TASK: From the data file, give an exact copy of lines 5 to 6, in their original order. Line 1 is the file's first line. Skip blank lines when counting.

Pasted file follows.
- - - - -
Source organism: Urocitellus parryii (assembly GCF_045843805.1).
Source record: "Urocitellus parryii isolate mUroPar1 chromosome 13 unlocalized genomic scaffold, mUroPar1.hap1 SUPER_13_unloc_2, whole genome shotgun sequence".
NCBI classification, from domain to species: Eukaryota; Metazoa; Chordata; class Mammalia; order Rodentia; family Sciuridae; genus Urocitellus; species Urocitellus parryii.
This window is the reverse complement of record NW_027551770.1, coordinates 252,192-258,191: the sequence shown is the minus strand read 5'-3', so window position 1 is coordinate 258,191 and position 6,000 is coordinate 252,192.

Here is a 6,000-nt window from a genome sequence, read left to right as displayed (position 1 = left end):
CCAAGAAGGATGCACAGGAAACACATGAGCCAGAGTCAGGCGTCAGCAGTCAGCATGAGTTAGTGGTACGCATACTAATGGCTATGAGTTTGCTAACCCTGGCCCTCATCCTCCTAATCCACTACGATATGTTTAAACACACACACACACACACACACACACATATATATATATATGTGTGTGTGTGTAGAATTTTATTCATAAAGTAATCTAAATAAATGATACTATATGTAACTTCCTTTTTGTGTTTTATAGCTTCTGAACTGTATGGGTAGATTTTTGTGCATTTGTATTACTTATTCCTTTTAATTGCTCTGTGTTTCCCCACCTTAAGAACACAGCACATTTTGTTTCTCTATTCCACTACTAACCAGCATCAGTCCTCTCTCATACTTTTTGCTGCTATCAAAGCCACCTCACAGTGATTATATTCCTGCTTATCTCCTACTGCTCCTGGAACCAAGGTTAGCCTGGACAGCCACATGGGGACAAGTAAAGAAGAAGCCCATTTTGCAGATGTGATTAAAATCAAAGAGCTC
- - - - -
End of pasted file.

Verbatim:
Here is a 6,000-nt window from a genome sequence, read left to right as displayed (position 1 = left end):
CCAAGAAGGATGCACAGGAAACACATGAGCCAGAGTCAGGCGTCAGCAGTCAGCATGAGTTAGTGGTACGCATACTAATGGCTATGAGTTTGCTAACCCTGGCCCTCATCCTCCTAATCCACTACGATATGTTTAAACACACACACACACACACACACACACATATATATATATATGTGTGTGTGTGTAGAATTTTATTCATAAAGTAATCTAAATAAATGATACTATATGTAACTTCCTTTTTGTGTTTTATAGCTTCTGAACTGTATGGGTAGATTTTTGTGCATTTGTATTACTTATTCCTTTTAATTGCTCTGTGTTTCCCCACCTTAAGAACACAGCACATTTTGTTTCTCTATTCCACTACTAACCAGCATCAGTCCTCTCTCATACTTTTTGCTGCTATCAAAGCCACCTCACAGTGATTATATTCCTGCTTATCTCCTACTGCTCCTGGAACCAAGGTTAGCCTGGACAGCCACATGGGGACAAGTAAAGAAGAAGCCCATTTTGCAGATGTGATTAAAATCAAAGAGCTC